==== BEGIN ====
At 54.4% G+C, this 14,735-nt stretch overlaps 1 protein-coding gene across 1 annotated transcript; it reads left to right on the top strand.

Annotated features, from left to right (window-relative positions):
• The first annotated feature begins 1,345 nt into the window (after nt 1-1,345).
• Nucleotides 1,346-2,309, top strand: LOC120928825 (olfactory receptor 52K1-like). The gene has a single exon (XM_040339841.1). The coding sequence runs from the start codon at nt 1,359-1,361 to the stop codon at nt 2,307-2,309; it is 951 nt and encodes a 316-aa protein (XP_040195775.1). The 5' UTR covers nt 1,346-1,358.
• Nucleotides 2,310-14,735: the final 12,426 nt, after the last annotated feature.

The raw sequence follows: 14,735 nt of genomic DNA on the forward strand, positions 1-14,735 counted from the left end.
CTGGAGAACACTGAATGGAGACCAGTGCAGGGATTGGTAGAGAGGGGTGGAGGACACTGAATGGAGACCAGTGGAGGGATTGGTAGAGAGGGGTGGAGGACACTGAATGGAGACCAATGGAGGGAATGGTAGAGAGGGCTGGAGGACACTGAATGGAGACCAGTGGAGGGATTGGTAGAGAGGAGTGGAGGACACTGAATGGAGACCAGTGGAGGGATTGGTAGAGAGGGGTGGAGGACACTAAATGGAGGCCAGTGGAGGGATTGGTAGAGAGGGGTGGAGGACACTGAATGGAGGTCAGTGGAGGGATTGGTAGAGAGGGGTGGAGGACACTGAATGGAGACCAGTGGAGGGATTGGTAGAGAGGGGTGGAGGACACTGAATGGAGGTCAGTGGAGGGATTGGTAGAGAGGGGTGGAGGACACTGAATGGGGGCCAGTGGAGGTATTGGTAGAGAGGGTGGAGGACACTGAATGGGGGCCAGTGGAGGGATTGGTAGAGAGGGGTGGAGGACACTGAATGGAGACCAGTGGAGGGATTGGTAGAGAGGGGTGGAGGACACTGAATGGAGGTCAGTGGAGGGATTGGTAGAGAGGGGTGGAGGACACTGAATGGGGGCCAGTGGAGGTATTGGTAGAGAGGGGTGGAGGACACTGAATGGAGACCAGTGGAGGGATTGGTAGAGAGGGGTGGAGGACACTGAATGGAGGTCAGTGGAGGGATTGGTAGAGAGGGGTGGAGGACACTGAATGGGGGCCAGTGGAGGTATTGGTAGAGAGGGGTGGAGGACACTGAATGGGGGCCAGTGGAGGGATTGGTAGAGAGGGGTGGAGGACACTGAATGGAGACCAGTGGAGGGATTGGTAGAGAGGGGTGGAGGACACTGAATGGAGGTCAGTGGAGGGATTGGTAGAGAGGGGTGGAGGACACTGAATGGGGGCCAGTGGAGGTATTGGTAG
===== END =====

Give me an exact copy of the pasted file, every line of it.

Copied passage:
At 54.4% G+C, this 14,735-nt stretch overlaps 1 protein-coding gene across 1 annotated transcript; it reads left to right on the top strand.

Annotated features, from left to right (window-relative positions):
• The first annotated feature begins 1,345 nt into the window (after nt 1-1,345).
• Nucleotides 1,346-2,309, top strand: LOC120928825 (olfactory receptor 52K1-like). The gene has a single exon (XM_040339841.1). The coding sequence runs from the start codon at nt 1,359-1,361 to the stop codon at nt 2,307-2,309; it is 951 nt and encodes a 316-aa protein (XP_040195775.1). The 5' UTR covers nt 1,346-1,358.
• Nucleotides 2,310-14,735: the final 12,426 nt, after the last annotated feature.

The raw sequence follows: 14,735 nt of genomic DNA on the forward strand, positions 1-14,735 counted from the left end.
CTGGAGAACACTGAATGGAGACCAGTGCAGGGATTGGTAGAGAGGGGTGGAGGACACTGAATGGAGACCAGTGGAGGGATTGGTAGAGAGGGGTGGAGGACACTGAATGGAGACCAATGGAGGGAATGGTAGAGAGGGCTGGAGGACACTGAATGGAGACCAGTGGAGGGATTGGTAGAGAGGAGTGGAGGACACTGAATGGAGACCAGTGGAGGGATTGGTAGAGAGGGGTGGAGGACACTAAATGGAGGCCAGTGGAGGGATTGGTAGAGAGGGGTGGAGGACACTGAATGGAGGTCAGTGGAGGGATTGGTAGAGAGGGGTGGAGGACACTGAATGGAGACCAGTGGAGGGATTGGTAGAGAGGGGTGGAGGACACTGAATGGAGGTCAGTGGAGGGATTGGTAGAGAGGGGTGGAGGACACTGAATGGGGGCCAGTGGAGGTATTGGTAGAGAGGGTGGAGGACACTGAATGGGGGCCAGTGGAGGGATTGGTAGAGAGGGGTGGAGGACACTGAATGGAGACCAGTGGAGGGATTGGTAGAGAGGGGTGGAGGACACTGAATGGAGGTCAGTGGAGGGATTGGTAGAGAGGGGTGGAGGACACTGAATGGGGGCCAGTGGAGGTATTGGTAGAGAGGGGTGGAGGACACTGAATGGAGACCAGTGGAGGGATTGGTAGAGAGGGGTGGAGGACACTGAATGGAGGTCAGTGGAGGGATTGGTAGAGAGGGGTGGAGGACACTGAATGGGGGCCAGTGGAGGTATTGGTAGAGAGGGGTGGAGGACACTGAATGGGGGCCAGTGGAGGGATTGGTAGAGAGGGGTGGAGGACACTGAATGGAGACCAGTGGAGGGATTGGTAGAGAGGGGTGGAGGACACTGAATGGAGGTCAGTGGAGGGATTGGTAGAGAGGGGTGGAGGACACTGAATGGGGGCCAGTGGAGGTATTGGTAG